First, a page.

Do Uber employees ever get in trouble for doing fishy things with users’ data?

Uber won’t say. We know that Uber “disciplined” New York executive Josh Mohrer in November for tracking that Buzzfeed reporter’s ride, but we’re not sure how. Other than that, we don’t have any evidence Uber employees committed any other privacy violations.

Are Uber employees taught not to spy on me?

Uber talks informally with its employees about protecting customer data. Employees get “communications” from the senior team on handling riders’ data, Tassi said, and new Uber hires have to accept the company’s data access policy.

But when pressed, Uber didn’t say whether there’s a formal training program for employees, merely saying it was “in early stages of development.” That training “needs further formalization,” said Tassi.

TIME How-To

How to Hide Anything on Your iPhone

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Elizabeth Renstrom for TIME

You have a right to privacy. Here’s how to protect it.

The eyes may be the window to your soul, but your iPhone is the peephole into your daily life. Who you contact, which apps you use, which selfies you snap — it’s all right there. So if you care about your privacy, it’s worth taking some simple steps to protect it. Here are seven ways to keep digital snoops at bay.

Pair Touch ID With a Complex Password

If you’re already using your fingerprint to unlock your iPhone, you’re on the right track. (If not, tap Settings >Touch ID & Passcode and add it now.) Here’s another trick: add a complex password to enter each time you power up your phone. (Tap Settings > Touch ID & Passcode, disable Simple Passcode and follow prompts). For a stronger passcode that’s quick to enter, stick to all numbers and aim for up to 12 digits. That won’t stop a dedicated hacker, but it’s tougher for an unwanted onlooker to figure out than a standard 4-digit password.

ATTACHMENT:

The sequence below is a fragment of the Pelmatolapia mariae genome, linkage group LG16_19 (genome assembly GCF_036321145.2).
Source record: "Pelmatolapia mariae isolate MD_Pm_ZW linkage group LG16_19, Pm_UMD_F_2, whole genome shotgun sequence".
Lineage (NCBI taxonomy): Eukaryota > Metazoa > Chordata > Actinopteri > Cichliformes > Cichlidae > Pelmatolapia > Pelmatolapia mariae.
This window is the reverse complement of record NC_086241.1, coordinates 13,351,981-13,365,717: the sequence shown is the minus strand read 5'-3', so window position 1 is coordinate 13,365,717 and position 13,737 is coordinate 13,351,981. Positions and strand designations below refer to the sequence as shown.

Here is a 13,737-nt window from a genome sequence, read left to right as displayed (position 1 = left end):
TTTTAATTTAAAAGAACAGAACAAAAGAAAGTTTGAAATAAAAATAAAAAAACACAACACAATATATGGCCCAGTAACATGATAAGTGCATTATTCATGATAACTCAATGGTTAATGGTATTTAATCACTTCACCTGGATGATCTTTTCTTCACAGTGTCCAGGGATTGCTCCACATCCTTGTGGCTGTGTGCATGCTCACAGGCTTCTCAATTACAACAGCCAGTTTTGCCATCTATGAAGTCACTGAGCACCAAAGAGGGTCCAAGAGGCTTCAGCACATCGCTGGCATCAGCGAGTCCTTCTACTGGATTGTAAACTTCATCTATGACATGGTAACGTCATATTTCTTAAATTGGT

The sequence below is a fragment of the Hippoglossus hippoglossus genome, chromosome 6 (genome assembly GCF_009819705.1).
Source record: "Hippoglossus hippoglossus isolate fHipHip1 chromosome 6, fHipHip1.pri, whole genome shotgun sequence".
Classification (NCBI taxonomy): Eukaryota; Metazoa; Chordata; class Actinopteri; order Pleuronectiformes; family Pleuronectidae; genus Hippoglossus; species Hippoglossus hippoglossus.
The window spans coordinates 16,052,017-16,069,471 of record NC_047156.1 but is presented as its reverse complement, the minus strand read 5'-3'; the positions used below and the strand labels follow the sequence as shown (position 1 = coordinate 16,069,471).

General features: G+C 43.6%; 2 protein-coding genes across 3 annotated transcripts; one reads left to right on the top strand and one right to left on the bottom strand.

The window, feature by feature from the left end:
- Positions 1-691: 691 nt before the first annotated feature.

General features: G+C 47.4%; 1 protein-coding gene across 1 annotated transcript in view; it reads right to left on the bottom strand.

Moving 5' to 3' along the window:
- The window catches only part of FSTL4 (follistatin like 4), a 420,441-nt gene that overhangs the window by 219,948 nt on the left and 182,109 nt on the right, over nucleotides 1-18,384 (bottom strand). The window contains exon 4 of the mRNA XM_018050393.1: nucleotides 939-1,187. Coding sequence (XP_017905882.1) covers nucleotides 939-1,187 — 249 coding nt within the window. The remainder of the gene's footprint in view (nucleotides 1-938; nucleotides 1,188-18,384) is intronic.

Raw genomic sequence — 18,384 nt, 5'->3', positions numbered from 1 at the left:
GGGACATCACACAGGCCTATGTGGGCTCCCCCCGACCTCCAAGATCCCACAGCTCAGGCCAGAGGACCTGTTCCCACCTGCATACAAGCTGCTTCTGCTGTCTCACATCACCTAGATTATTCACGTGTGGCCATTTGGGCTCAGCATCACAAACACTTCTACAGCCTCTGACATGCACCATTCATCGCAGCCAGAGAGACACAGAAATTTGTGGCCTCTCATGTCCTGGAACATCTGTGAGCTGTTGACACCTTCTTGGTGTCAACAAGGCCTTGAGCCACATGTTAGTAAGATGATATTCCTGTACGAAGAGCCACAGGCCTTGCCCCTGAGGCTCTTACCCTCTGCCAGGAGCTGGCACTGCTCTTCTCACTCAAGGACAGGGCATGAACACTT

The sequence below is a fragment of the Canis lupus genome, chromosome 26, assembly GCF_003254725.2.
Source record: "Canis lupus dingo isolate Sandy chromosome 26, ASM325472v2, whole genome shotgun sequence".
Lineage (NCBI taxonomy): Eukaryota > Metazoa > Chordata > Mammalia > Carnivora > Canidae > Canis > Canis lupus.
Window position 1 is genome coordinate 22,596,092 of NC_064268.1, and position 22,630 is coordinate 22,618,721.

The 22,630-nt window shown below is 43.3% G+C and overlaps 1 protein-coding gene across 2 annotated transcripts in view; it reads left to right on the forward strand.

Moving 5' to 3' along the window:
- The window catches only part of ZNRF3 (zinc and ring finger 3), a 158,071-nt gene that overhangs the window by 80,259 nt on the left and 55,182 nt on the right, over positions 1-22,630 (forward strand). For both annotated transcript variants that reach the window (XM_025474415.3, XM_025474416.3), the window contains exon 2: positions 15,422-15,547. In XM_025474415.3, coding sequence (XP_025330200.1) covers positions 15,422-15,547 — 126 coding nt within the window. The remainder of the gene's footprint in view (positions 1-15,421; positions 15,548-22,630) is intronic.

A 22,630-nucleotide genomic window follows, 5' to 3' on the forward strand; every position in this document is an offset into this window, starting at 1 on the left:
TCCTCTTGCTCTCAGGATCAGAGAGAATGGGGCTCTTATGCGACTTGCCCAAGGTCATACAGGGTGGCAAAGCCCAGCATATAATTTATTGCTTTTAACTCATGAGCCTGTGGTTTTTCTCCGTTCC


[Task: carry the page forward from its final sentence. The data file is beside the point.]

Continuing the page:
Nix the Notifications on Your Lock Screen

Hide your notifications by going to Settings > Notifications and toggling off the Show on Lock Screen slider. Alternately, you can also fine tune this setting so that only certain apps can place notifications on your lock screen using the options right below this setting. You can even block notifications from individual message threads: go into the message, tap the word Details on the upper right hand corner of your screen and slide the Do Not Disturb Button to the left. Voila.

Hide Clandestine Contacts

There’s no built-in setting for hiding individual contacts, but there are some smart workarounds. The simplest way is never to save the person’s name so only their number appears in your recent calls list. To hide all your recent and favorite contacts in the App Switcher – which appears atop your screen when you press the home button twice – tap Settings > Mail, Contacts, Calendars > Contacts > Show in App Switcher and toggle off Phone Favorites and Recents.

Deep-Six Secret Texts

This one’s easy – just delete them. Swipe left on the Messages screen to delete entire exchanges at once. If you only want to nix certain parts of a thread, hold your finger on the offending text bubble, tap More when it pops up, select each bubble you want to delete using the check marks at left, then tap the trash icon at the bottom left of your screen.

Zap Photos and Videos

Here’s one case when you’re better off using a third-party app instead of the iPhone’s built-in option. While you can hide any photo from your camera roll by holding your finger on it, then selecting Hide, the Hidden Album is not password-protected. Instead, try a free app like KYMS or Private Photo Vault, which require a password to access. Just remember to permanently delete the originals from the default iPhone photo app afterwards.

Make Apps Disappear

Don’t want anyone who borrows your phone to know you’re on Tinder or have a Private Photo Vault? There are two ways around this. First, you can hide apps inside another folder like your “Extras” by holding down the app icon until it starts shaking, then dragging it into the desired folder. Second, you can hide app icons altogether by dragging them into the dock, then using Spotlight to access it. Get a detailed explanation for how to do both tricks here.

Hide Your Search History in Safari

If you just want to browse privately for a while, open Safari, tap the page icon in the lower right corner, then tap Private. To clear your entire browser history, go back to your phone’s home screen, tap Settings > Safari > Clear History and Website Data. Pro tip: download the DuckDuckGo search engine and use it instead. Unlike Safari, it never stores your search history.